Two outdoor dining areas–one by the parking lot up front and an enclosed area out back–are very popular, but strictly seasonal.  The indoor dining area is a hub of activity.  When you walk in, you’ll place your order at a counter above which are slate boards on which breakfast and lunch menus are scrawled in chalk.  After you place your order, you’ll be given a number to take to your table.  Then you’ll pick up your silverware, napkins and water (if that’s your beverage of choice) and take them to your table.  If you order wine, it will be served in a juice glass.  Your order will be delivered to your table promptly and professionally.

Proscuitto Egg Sandwich on a Hoagie with Swiss Cheese and Roasted Red Peppers

Seating, more functional than comfortable, is on communal tables, the type of which are used for church-sponsored bingo games.  For the dog-lovers among us, the Counter Culture has a capacious dog-friendly patio.  Our debonair dachshund Dude loves the patio’s vibe.  Make sure you have cash on hand as the restaurant does not accept credit cards (though a local check will suffice).  The restaurant has free Wi-Fi for those of us who have to remain connected at all times.  Minimalist decor includes walls festooned with portraits taken by local photographer Anne Sweeney.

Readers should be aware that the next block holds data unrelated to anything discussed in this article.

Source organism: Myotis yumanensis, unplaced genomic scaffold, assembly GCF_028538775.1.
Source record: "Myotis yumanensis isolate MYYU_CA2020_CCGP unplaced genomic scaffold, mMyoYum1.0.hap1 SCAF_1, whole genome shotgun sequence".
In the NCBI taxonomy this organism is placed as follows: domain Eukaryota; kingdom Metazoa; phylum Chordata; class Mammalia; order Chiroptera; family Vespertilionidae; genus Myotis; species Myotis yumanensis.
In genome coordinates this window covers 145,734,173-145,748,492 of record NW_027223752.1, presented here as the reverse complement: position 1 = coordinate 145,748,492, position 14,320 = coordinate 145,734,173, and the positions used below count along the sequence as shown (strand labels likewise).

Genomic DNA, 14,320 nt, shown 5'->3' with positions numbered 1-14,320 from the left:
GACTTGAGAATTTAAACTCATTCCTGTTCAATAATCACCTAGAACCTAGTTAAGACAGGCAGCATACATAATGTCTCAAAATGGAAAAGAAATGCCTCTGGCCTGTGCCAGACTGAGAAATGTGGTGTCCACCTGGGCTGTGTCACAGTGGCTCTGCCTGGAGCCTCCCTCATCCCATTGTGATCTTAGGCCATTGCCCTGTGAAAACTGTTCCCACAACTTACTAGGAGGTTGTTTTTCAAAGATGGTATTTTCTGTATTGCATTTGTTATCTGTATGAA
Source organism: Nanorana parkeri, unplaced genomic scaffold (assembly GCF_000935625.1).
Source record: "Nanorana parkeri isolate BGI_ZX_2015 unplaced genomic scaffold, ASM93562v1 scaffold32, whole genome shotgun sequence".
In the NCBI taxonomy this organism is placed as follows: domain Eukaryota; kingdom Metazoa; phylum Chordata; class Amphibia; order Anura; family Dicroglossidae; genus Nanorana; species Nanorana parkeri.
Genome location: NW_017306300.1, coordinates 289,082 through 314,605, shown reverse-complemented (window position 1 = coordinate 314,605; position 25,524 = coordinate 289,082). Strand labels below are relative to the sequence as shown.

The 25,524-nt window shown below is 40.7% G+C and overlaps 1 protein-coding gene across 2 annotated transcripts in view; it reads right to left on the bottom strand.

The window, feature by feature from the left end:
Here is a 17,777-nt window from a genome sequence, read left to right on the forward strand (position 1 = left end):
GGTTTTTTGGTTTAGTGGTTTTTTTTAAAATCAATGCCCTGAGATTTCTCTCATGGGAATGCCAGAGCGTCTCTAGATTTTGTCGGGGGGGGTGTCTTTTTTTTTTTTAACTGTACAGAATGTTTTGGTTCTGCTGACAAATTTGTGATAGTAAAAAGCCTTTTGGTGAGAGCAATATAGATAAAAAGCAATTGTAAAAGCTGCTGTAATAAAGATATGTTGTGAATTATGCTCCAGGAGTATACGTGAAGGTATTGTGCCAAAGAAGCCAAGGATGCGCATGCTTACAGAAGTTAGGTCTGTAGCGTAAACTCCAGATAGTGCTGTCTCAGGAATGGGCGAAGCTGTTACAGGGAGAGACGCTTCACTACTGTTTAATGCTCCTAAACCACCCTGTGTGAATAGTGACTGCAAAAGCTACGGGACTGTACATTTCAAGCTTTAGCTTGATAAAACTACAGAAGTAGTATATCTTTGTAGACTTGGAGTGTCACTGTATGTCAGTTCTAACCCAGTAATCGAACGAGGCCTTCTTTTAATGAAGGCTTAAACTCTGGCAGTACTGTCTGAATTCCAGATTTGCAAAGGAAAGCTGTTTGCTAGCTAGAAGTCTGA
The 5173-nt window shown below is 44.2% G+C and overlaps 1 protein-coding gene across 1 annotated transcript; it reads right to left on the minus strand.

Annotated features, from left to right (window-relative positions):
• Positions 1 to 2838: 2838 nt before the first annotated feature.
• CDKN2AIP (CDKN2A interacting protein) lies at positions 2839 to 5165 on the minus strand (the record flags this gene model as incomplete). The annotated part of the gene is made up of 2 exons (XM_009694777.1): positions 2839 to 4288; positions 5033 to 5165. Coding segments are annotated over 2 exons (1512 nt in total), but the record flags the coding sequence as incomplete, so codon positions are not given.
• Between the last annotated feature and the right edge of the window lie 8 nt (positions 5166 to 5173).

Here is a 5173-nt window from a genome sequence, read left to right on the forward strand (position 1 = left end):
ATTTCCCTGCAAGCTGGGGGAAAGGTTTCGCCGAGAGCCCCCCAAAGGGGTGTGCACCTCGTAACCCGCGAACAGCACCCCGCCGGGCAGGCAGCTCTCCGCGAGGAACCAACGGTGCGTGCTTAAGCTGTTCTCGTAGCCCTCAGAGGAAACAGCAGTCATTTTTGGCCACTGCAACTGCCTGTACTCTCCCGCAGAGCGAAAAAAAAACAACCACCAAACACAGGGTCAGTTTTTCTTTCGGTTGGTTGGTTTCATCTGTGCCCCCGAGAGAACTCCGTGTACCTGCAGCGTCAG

28 November 2009: It’s almost unfair that stationed under glass at the top of the counter are baked goods so tempting you’ll eschew any diet no matter how faithful you’ve been to it.  The chocolate cake is reputed to be among the very best in town while the cinnamon rolls are ridiculously large, like frosted bricks.  Those cinnamon rolls are so good, Santa Fean food writer John Vollertsen put them on his “bucket list,” a collection of must try dishes he would plan to devour before “kicking the bucket.”  Vollertsen wrote, “you gotta love a sweet roll that hangs over the edge of a dinner plate, pull-apart tender and dripping with sugar glaze.  Plop this monster in the middle of a table of friends and demolish.”  Counter Culture’s French toast are made from these cinnamon rolls which are sliced horizontally then battered in an egg wash and prepared as any French toast would be.  Just writing about them added to my waistline.

Chicken Tom Yum Soup